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This tip might, if not save your life, at least make it a lot more agreeable! It happens to all of us at some point - we spill a bit of hot water on ourselves, we touch the stove too soon, or we interact with high temperature tools or irons.
I know that at least once every couple of months I find a way to burn my fingers, and it was always a problem. Cold water and ice never seemed to do it, expensive creams never quite did the trick, and even the mildest burn would sting for an entire day.
Then one day I read in my local paper's People's Pharmacy column, about a bloke who cured their burn with a bit of soy sauce. Just douse it in soy sauce and watch it heal! Never one to scoff at anything before trying it, I soon found an opportunity to do so and it worked! It was pretty miraculous. Right away the sting stopped, and no scar was left behind.
I had occasion to remember this today when I was using a wood burning pen tool, and missed. It was a small though pretty severe third degree burn, the sort where you can smell your own cooking flesh (sorry!
I have used soy sauce with large water spill burns, fairly severe stove burns, pretty much any sort of burn I have encountered. I have been blessed to never have been in a really bad accident. In severe cases, I, of course, would seek medical help (and advise everyone to do the same) but for these small to moderate circumstances, soy sauce is the thing.
By Jean Genie from Marshall, NC
For minor burns, such as steam burns in the kitchen, after running cold water on the burn, you can put Vicks Vapor Rub or a similar product on it and it will take the sting/soreness out of the burn!
DO NOT do this for serious burns, or before you try the cold water to stop the burn from going deeper. It only takes a tiny bit, but it really works!
The best thing to do when you have a minor burn is to soak it for a long time in cool water, because the skin under the burn continues to burn until you cool it down enough to stop the burning. All of this other messing around with salves and honey and butter, etc. leaves your burn open to infection and can make things worse. A medical professional of my acquaintance said, "We just have to take all of that off before we can treat the burn."
Soak the burn until it no longer hurts when you take it out of the water. If you soak it for long enough you won't get a blister or a scar.
Source: For more information about treating minor burns, check out: http://firstaid.webmd.com/tc/burns-home-treatment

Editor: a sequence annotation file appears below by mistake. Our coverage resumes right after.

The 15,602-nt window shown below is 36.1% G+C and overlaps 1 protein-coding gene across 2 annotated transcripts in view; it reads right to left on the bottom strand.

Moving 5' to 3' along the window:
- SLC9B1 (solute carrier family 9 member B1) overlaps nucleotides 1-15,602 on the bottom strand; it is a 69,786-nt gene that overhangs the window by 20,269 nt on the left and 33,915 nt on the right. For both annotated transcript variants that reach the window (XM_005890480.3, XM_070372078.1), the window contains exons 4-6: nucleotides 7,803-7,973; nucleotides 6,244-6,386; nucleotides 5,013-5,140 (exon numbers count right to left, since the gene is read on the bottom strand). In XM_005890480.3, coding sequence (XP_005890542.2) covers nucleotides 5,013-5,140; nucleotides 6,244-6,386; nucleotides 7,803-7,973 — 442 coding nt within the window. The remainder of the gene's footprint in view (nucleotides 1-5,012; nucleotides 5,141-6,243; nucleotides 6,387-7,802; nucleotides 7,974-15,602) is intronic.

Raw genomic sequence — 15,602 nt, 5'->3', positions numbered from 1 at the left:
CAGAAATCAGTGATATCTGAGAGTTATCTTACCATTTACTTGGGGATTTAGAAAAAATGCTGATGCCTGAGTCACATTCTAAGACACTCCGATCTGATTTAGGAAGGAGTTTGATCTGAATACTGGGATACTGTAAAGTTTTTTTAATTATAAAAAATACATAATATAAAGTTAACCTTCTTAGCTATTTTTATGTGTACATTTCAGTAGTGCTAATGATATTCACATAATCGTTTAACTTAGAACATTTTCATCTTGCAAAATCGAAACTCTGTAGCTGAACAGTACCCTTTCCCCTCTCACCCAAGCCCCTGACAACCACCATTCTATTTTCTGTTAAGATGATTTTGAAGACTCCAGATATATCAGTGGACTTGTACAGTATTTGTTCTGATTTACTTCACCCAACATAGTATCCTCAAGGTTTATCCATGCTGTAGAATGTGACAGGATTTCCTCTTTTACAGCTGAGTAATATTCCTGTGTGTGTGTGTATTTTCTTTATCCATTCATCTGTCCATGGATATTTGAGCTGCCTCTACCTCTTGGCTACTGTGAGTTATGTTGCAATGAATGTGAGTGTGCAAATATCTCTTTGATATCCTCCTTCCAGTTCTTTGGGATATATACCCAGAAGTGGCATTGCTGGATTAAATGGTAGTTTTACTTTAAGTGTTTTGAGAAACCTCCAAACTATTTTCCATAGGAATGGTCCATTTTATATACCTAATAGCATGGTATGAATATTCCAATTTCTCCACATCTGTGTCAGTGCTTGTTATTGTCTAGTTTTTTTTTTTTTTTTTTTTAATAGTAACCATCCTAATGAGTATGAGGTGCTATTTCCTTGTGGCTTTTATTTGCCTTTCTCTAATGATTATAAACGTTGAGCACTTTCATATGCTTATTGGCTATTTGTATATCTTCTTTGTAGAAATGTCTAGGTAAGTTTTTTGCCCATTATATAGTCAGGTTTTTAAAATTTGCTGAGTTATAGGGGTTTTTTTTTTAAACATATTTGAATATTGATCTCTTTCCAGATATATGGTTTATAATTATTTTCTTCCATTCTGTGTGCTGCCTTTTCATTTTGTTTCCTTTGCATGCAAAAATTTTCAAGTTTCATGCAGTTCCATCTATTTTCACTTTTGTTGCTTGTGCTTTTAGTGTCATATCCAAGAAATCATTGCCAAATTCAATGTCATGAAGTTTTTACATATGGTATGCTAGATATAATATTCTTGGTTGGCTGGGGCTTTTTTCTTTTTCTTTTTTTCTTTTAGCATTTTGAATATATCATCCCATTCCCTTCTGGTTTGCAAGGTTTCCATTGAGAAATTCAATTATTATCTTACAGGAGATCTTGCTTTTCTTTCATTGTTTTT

By Veronica from Lowell, MA
I was told today by a pal about using oatmeal compresses to draw the heat out of a burn. I'd never heard of this before. She said to lay down a clean towel, put a layer or 2 of old fashioned oatmeal on the towel, then put another clean towel upon the layer(s) of oatmeal.
When you get burned, immerse your wound in flour for ten minutes. It should take away the pain and you should not get a blister.
I got a nasty steam burn while cooking. It was late on a Saturday evening and nothing I tried worked to relieve the burning. I found many sites stating to use prepared yellow mustard for burn relief. I figured it couldn't hurt.
Egg white, applied instantly to a second degree burn, provides instant pain relief and creates an antimicrobial "second skin" that aids in healing.
This guide contains remedies for minor burns. Burns are painful no matter how small.
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If you burn yourself while cooking, as soon as possible, put honey on the burn. Just rub enough to cover the area that was burned (cover like a salve). It will immediately remove the hot sensation. I learned that valuable lesson after burning myself on my pressure canner.
By Lisa from Minen, NV
Bad idea! Use cold or ice water! If the burn happens to be worse than originally thought, the honey will do more harm than good. Honey is sticky and will be difficult to remove. Cold water will numb the pain and leave no residue to remove. If pain persists a doctor should be consulted.
The idea worked for me. It was a MINOR burn and did immediately take the pain away. I also only left it on for about 5 minutes and it DID wash off easily. (08/11/2009)
DO NOT PUT ANYTHING ON A BURN BUT COOL WATER! I am a Fire and Life Safety Educator, and anything like a salve will only hold the heat in the skin tissue, causing deeper burns. The cool water helps draw the heat up and out. Ice water can actually damage the skin tissue. See a doctor if you are unsure about the deepness of the burn. (08/12/2009)
Honey is a great idea for healing burns. I was burned badly picking up a pan that came out of a 400 degree oven. I immediately cooled my hand in cold water, i had a lot of pain and burning feeling. Then i dried and applied honey, the pain subsided immediately. I covered my hand with rubber glove. Slept with it all night, in the morning no pain and almost no evidence of the burn at all. Many scientific studies have been done to prove this works. I am a certified pac and have dealt with wound care for years. (01/02/2010)